Appleton's Cyclopedia of American Biography, edited by James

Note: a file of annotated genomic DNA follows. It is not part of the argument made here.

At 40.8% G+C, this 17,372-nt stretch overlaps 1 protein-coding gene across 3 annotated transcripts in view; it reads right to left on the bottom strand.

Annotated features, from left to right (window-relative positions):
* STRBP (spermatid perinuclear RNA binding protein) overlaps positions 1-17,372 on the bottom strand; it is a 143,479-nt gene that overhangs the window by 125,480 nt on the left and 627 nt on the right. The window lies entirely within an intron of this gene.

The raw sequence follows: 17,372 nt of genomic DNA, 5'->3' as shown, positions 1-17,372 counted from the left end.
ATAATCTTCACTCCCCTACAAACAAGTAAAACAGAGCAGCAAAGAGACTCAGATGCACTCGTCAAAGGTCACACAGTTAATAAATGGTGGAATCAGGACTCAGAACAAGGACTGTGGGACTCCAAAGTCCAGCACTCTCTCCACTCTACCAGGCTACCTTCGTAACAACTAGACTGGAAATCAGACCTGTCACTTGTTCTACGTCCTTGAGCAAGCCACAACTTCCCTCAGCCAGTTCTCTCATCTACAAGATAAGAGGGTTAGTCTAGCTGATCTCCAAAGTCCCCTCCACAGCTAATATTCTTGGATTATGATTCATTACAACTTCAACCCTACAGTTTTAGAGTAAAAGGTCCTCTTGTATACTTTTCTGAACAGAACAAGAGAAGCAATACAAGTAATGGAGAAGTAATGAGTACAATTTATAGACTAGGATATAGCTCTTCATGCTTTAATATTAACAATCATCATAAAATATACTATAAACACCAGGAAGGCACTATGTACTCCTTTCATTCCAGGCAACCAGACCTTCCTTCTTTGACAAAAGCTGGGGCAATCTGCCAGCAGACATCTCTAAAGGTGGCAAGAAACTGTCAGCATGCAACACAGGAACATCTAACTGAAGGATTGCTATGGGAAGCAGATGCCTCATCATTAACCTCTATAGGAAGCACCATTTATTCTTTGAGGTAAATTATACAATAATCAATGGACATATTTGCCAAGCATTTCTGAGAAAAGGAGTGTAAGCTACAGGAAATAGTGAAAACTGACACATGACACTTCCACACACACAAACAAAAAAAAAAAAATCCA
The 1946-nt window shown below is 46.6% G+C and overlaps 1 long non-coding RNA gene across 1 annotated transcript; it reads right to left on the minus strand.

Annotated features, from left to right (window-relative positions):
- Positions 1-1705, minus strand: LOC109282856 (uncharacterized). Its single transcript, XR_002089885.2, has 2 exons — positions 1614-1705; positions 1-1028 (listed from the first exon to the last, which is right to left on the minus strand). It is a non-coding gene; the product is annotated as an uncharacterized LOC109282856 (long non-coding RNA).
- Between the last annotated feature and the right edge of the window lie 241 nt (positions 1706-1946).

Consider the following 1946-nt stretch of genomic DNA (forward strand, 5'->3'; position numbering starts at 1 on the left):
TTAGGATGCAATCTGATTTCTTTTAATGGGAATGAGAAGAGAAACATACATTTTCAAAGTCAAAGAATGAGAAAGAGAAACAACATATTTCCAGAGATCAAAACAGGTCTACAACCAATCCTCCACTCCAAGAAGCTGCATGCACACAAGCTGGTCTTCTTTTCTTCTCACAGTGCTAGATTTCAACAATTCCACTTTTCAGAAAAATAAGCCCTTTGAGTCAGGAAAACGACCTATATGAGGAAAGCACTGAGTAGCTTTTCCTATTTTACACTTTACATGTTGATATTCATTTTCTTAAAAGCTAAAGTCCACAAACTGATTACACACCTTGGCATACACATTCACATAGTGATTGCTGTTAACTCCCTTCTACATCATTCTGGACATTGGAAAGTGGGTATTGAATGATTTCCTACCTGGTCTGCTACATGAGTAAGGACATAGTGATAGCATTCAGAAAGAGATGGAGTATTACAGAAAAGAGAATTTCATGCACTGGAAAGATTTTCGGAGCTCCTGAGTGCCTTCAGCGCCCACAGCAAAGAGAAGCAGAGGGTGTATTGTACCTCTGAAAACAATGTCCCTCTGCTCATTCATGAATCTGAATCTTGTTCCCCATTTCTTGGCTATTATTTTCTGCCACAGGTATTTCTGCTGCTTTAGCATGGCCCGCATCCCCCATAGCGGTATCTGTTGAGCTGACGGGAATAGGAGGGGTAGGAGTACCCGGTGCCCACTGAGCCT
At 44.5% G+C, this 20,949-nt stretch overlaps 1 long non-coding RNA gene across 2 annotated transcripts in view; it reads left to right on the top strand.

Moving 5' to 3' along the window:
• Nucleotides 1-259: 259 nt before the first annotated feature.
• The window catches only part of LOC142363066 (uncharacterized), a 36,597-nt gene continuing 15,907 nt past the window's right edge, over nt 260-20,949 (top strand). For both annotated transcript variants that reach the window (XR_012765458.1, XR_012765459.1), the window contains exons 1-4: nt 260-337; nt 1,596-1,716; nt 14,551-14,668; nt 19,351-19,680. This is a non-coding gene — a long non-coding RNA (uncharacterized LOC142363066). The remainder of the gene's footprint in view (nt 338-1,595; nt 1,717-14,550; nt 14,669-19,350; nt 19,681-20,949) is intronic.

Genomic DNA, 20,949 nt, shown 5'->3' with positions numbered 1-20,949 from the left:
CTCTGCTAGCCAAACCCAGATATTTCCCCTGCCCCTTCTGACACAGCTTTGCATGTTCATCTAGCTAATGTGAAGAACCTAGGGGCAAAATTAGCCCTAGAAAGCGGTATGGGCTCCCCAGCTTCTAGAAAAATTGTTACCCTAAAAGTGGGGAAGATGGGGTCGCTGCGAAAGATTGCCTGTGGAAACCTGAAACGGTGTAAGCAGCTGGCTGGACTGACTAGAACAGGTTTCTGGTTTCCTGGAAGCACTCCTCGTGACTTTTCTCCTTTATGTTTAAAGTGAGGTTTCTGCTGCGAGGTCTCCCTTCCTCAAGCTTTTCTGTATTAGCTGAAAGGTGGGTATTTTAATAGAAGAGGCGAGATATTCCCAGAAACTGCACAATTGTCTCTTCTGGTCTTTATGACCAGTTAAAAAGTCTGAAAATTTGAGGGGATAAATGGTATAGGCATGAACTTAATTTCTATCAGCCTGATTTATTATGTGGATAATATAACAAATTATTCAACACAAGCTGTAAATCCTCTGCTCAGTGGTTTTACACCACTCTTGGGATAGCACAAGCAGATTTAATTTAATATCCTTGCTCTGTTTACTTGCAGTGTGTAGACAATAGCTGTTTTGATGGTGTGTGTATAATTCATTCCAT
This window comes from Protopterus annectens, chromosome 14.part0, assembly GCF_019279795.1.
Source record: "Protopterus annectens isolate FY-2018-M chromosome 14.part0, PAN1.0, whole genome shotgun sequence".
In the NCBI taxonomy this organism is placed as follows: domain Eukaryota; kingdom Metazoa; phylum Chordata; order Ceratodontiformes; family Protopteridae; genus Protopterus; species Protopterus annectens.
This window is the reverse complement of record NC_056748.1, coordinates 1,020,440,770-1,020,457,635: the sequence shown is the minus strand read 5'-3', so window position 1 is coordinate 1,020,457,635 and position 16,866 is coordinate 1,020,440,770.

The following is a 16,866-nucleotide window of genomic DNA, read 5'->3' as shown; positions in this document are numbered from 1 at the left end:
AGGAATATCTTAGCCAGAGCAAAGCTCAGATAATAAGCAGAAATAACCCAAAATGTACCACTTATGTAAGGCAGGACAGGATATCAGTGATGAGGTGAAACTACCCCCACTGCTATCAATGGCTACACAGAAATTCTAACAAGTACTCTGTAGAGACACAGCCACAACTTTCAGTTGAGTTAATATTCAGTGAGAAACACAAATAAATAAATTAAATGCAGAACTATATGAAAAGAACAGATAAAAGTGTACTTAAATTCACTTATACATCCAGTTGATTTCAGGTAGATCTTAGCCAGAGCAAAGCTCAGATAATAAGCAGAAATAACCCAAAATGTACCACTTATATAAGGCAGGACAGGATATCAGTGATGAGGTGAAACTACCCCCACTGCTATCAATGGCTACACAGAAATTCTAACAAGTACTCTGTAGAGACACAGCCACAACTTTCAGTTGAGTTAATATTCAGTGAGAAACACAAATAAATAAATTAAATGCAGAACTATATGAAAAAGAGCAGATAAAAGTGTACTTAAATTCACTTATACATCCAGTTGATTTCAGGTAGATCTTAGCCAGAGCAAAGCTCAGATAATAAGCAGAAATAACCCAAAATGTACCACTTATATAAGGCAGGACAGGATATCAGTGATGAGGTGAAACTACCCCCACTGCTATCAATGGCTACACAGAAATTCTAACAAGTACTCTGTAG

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RAMSEY, Alexander, anatomist, born probably in London, England, in 1754: died in Parsonsfield, Maine, 24 November, 1824. He studied medicine under George Cruikshank in London for several years, and became famous for his anatomical preparations. He came to this country about 1800, and delivered a short course of lectures on anatomy and physiology in Columbia college. He possessed much professional learning, but his vanity, arrogance, and pomp, combined with his grotesque person, interfered with his success as a teacher, and won him the name of "the Caliban of science." He adopted the theory that the bite of a venomous snake was rendered innoxious by alkalies, and died from the results of an experiment on himself. He published "Anatomy of the Heart, Cranium, and Brain" (Edinburgh, 1813), and "Plates on the Brain" (London, 1813).
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